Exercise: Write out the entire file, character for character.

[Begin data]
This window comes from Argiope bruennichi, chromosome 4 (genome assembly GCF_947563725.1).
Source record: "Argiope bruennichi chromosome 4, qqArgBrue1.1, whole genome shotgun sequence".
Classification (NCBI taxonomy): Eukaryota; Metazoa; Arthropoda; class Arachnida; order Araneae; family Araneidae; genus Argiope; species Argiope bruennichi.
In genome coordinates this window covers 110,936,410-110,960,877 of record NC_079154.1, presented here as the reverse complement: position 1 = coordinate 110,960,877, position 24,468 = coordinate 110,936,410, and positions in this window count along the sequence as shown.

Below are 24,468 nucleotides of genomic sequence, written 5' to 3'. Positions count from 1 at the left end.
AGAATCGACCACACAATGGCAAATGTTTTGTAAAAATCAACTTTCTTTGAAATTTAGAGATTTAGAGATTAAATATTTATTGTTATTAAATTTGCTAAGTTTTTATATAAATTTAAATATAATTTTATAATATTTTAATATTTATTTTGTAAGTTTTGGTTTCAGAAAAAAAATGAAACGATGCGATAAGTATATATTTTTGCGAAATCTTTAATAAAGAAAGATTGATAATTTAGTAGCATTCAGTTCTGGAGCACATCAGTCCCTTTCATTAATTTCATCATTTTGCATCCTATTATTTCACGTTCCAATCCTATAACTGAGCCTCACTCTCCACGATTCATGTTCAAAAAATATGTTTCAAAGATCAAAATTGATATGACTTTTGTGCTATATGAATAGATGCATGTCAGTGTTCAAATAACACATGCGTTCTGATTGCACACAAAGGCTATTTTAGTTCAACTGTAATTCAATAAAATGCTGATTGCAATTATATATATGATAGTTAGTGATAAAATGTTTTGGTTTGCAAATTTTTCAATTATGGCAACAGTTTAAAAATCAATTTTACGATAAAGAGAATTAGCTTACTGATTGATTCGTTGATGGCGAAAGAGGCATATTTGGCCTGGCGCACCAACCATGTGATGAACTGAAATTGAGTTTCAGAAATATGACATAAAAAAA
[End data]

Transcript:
This window comes from Argiope bruennichi, chromosome 4 (genome assembly GCF_947563725.1).
Source record: "Argiope bruennichi chromosome 4, qqArgBrue1.1, whole genome shotgun sequence".
Classification (NCBI taxonomy): Eukaryota; Metazoa; Arthropoda; class Arachnida; order Araneae; family Araneidae; genus Argiope; species Argiope bruennichi.
In genome coordinates this window covers 110,936,410-110,960,877 of record NC_079154.1, presented here as the reverse complement: position 1 = coordinate 110,960,877, position 24,468 = coordinate 110,936,410, and positions in this window count along the sequence as shown.

Below are 24,468 nucleotides of genomic sequence, written 5' to 3'. Positions count from 1 at the left end.
AGAATCGACCACACAATGGCAAATGTTTTGTAAAAATCAACTTTCTTTGAAATTTAGAGATTTAGAGATTAAATATTTATTGTTATTAAATTTGCTAAGTTTTTATATAAATTTAAATATAATTTTATAATATTTTAATATTTATTTTGTAAGTTTTGGTTTCAGAAAAAAAATGAAACGATGCGATAAGTATATATTTTTGCGAAATCTTTAATAAAGAAAGATTGATAATTTAGTAGCATTCAGTTCTGGAGCACATCAGTCCCTTTCATTAATTTCATCATTTTGCATCCTATTATTTCACGTTCCAATCCTATAACTGAGCCTCACTCTCCACGATTCATGTTCAAAAAATATGTTTCAAAGATCAAAATTGATATGACTTTTGTGCTATATGAATAGATGCATGTCAGTGTTCAAATAACACATGCGTTCTGATTGCACACAAAGGCTATTTTAGTTCAACTGTAATTCAATAAAATGCTGATTGCAATTATATATATGATAGTTAGTGATAAAATGTTTTGGTTTGCAAATTTTTCAATTATGGCAACAGTTTAAAAATCAATTTTACGATAAAGAGAATTAGCTTACTGATTGATTCGTTGATGGCGAAAGAGGCATATTTGGCCTGGCGCACCAACCATGTGATGAACTGAAATTGAGTTTCAGAAATATGACATAAAAAAA